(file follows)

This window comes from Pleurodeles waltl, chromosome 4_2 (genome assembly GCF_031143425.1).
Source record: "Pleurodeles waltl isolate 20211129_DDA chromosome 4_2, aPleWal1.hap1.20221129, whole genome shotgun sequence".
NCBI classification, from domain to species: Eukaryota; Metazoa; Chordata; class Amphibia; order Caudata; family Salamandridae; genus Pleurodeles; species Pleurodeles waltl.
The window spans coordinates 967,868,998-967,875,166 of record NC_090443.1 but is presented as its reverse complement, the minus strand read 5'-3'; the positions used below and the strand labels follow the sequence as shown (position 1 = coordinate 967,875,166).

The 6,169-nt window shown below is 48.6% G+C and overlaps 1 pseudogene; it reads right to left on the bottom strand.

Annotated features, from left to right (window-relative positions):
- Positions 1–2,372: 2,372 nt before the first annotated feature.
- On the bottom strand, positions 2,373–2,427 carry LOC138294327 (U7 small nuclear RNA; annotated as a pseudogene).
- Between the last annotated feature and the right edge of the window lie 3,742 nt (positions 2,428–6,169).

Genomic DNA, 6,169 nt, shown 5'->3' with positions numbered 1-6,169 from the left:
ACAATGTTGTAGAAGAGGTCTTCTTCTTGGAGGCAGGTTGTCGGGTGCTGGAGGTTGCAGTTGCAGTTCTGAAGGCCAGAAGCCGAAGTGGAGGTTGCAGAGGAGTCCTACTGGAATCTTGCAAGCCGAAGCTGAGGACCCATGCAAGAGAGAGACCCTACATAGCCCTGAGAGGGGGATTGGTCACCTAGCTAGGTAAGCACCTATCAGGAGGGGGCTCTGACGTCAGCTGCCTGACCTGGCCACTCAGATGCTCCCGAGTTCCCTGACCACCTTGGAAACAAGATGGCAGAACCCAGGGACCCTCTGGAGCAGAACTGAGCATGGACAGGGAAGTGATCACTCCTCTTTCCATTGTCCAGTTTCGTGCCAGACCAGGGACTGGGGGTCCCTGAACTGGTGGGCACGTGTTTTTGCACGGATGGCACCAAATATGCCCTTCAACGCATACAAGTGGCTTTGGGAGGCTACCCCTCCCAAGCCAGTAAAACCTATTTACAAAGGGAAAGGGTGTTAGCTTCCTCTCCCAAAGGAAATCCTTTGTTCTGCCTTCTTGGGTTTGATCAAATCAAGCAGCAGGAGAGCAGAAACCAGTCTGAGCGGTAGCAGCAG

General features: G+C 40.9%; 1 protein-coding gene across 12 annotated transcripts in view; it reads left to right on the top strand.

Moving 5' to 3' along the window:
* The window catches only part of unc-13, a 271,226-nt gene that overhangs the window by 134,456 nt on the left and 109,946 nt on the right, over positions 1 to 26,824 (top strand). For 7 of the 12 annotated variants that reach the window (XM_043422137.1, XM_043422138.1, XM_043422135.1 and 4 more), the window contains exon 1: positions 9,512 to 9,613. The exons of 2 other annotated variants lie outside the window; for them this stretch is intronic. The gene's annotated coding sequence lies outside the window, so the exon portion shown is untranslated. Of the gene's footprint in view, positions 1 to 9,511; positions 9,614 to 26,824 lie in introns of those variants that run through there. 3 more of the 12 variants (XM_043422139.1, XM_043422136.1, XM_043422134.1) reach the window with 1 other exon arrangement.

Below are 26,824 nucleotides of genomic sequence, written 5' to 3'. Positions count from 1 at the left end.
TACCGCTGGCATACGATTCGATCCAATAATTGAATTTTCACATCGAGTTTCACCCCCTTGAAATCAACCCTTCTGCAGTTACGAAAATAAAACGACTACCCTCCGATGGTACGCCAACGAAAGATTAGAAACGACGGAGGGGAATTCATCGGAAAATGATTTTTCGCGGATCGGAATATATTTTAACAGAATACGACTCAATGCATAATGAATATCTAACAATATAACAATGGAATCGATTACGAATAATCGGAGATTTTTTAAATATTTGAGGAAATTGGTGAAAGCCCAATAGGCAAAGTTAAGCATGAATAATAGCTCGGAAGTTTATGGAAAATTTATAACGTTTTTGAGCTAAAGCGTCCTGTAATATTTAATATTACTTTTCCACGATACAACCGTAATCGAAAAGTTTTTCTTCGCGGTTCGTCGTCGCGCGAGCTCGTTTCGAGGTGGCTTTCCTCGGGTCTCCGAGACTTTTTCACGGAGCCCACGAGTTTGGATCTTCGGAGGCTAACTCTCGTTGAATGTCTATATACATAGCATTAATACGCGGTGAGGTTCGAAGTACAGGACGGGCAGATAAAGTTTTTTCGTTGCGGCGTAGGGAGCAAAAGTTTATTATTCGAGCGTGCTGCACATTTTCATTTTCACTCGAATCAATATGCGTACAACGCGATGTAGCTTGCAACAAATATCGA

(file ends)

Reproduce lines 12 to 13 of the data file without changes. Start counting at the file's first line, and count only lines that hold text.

General features: G+C 40.9%; 1 protein-coding gene across 12 annotated transcripts in view; it reads left to right on the top strand.

Moving 5' to 3' along the window: